October 15, 2001
DHA Supplementation May Not Help ADHD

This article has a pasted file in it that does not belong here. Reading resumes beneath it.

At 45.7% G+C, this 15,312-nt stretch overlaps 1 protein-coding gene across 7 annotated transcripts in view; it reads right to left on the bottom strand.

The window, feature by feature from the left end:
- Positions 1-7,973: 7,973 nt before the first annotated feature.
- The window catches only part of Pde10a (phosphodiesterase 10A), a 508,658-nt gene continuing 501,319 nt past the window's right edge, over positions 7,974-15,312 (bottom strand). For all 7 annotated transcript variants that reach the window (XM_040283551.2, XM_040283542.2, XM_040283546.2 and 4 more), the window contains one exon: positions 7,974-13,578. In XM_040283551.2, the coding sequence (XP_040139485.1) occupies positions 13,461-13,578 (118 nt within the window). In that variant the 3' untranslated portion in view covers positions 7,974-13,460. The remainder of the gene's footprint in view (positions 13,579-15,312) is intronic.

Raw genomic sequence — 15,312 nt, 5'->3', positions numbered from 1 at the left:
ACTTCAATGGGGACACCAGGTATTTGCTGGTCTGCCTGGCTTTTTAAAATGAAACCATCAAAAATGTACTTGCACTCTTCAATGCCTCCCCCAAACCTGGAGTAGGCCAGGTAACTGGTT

ROCHESTER, Minn.--In a randomlyassigned, double blind study in the August Journal of Pediatrics (139(2):189-96, 2001) (www.ncbi.nlm.nih.gov), children diagnosed with Attention Deficit/Hyperactivity Disorder (ADHD) did not show signs of improvement insymptoms after DHA (docosahexaenoic acid) supplementation. Led by Robert Voight, M.D., researchers found that in the four-month trial, 345 mg/d of DHA did not improve children's attention spans or impulsive behavior.In contrast, another study in the April Journal of Molecular Neuroscience (16(2-3):263-72, 2001) (www.ncbi.nlm.nih.gov) reported that low levels of plasma DHA may lead to such peroxisomal (catalyzing the breakdown of hydrogen peroxide) disorders as Alzheimer's disease, depression and ADHD. The researchers, from Ohio State University, concluded that a diet rich in DHA may correct these disorders.
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